When are acts of kindness effective responses to anger and cruelty?
In his remarkable book Across That Bridge, civil rights leader John Lewis describes how he and his fellow protesters were consistently kind, even in the face of cruel opposition, in their demands for change. Having studied Gandhi's methods of non-violent resistance, he says, they understood that hitting back at those who struck them would cause them to be viewed as one party in a fight, and to be dismissed as 'those people', or even as the enemy. His courage in being brutally attacked, and putting himself in harm's way to speak the truth is inspiring, and it worked.
On the other hand, we have the shocking letter from Gandhi in November of 1938, arguing that Jews in Germany should engage in non-violent protest against the Nazis. Gandhi says that if he were "A Jew born in Germany" he would "refuse to be expelled" he would "claim Germany as my home, and "challenge [Hitler] to shoot me or cause me in the dungeon. I would refuse to be expelled or submit to discriminating treatment." He goes on to says that the experience of Indians in South Africa is "an exact parallel" to that of Jews in Germany.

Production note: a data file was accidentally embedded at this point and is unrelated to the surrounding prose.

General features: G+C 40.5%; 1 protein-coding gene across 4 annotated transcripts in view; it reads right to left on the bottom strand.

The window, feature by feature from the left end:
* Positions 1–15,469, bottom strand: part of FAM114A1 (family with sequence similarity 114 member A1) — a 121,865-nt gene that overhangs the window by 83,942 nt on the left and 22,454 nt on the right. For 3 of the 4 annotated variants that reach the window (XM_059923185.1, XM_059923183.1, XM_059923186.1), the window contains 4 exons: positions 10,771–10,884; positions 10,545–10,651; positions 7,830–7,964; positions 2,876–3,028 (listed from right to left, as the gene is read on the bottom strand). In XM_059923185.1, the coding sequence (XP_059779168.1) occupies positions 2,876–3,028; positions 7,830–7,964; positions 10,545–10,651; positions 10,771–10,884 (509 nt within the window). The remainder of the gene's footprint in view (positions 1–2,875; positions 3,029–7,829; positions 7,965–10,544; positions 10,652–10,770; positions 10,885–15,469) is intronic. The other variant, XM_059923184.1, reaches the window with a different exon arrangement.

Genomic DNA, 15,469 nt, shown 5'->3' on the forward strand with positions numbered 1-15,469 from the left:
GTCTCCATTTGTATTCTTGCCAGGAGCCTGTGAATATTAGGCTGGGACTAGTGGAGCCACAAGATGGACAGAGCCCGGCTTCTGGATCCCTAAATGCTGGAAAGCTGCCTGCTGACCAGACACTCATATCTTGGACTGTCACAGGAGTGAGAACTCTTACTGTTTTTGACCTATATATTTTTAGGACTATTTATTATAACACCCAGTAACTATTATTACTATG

Martin Buber, who fled Germany in 1938, responded in early 1939. He had had great respect for Gandhi, but was horrified by Gandhi's lack of understanding of what was going on, and the complete absurdity of his advice. The situation was not at all parallel, as "Jews are being persecuted, robbed, maltreated, tortured, murdered," unlike what happened in South Africa to discriminated-against Indians. He points out that no Jew in Germany could in public "speak one sentence of a speech such as yours, without being knocked down." Buber says that while in some circumstances people can withstand "unfeeling feeling human beings" and "gradually bring them to their senses, ...a diabolical universal steam-roller cannot be thus withstood." This article has an extensive account of the letters.
The effectiveness of Lewis's heroic actions, and the fact that they wouldn't work in Hitler's Germany raises a broader question. When are acts of kindness a good way to deal with anger, and even cruelty? When are they not the best way?